Mortality

Death rates from all causes in Black older adults 65-74 and 75-84 are higher among Black older adults than among any of the other racial and ethnic groups; however, for those 85 and over, the rates are higher among Whites and second highest among Blacks. However, in reporting these data, the authors caution that care should be taken in the comparisons because
of questions regarding accuracy of reporting (Kramerow et al., 1999).

The leading causes of death among African Americans age 65 and over are:

  • Heart Disease
  • Cancer
  • Stroke
  • Diabetes
  • Pneumonia/Influenza

The top three causes of death are the same for older Americans from White, Asian/Pacific Islander, and Hispanic backgrounds. Diabetes is a more common cause of death among Black older adults than in other racial and ethnic groups with the exception of American Indians, where it is the third most common cause (Sahyoun, Lentzner, Hoyert, & Robinson, 2001).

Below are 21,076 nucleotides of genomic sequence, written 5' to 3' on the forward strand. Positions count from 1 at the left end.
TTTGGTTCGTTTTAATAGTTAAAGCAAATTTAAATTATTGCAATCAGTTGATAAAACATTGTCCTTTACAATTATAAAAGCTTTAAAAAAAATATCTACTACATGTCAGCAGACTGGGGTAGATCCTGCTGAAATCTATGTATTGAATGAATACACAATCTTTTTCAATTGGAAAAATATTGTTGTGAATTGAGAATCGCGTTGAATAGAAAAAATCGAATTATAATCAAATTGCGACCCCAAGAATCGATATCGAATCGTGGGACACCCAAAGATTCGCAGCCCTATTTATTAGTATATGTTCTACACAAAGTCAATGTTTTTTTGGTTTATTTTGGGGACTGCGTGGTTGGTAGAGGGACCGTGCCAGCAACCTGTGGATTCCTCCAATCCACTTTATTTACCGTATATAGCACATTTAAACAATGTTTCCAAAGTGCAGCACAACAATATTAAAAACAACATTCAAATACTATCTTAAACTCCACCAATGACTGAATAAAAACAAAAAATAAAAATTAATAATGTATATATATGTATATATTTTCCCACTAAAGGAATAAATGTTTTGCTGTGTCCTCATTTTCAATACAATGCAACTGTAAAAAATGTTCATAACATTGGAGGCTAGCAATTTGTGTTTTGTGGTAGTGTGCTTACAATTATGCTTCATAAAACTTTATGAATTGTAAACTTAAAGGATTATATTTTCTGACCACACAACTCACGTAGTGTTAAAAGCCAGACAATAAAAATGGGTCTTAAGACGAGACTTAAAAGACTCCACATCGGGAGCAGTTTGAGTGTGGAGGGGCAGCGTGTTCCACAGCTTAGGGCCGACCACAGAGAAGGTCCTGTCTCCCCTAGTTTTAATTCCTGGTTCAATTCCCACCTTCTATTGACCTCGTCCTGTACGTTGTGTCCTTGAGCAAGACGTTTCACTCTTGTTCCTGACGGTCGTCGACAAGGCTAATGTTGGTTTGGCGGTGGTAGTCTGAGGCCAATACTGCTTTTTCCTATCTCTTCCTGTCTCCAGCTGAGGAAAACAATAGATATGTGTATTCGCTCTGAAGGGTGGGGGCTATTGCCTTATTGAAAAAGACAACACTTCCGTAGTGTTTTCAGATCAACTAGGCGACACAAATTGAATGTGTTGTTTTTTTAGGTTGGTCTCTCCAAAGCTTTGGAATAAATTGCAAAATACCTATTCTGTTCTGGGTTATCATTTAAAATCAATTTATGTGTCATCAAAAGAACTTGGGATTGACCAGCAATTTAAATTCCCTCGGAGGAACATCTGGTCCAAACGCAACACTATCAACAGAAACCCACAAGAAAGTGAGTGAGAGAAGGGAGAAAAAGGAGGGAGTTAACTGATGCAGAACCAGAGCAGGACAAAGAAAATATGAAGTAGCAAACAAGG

Discussion of mortality among minorities frequently focuses on the concept of “excess mortality,” defined as the difference between the number of deaths actually observed in the minority population and the number of deaths that would have occurred in that group if both minority and non-minority populations had the same age- and sex-specific death rates. Coronary heart disease and stroke account for 24% of the excess mortality among Black males and 41% among Black females (Richardson, 1996).

Most causes of death have been declining among Black older adults, but there are some exceptions. Lung cancer and deaths from other lung diseases such as bronchitis and emphysema have continued to increase among older Black men and women.

Since 1980, there has also been a dramatic increase in mortality from hypertension (presumably due to stroke) among older Black men while it decreased among older White men. Hypertension mortality rates have also increased among older Black women (Sahyoun et al., 2001).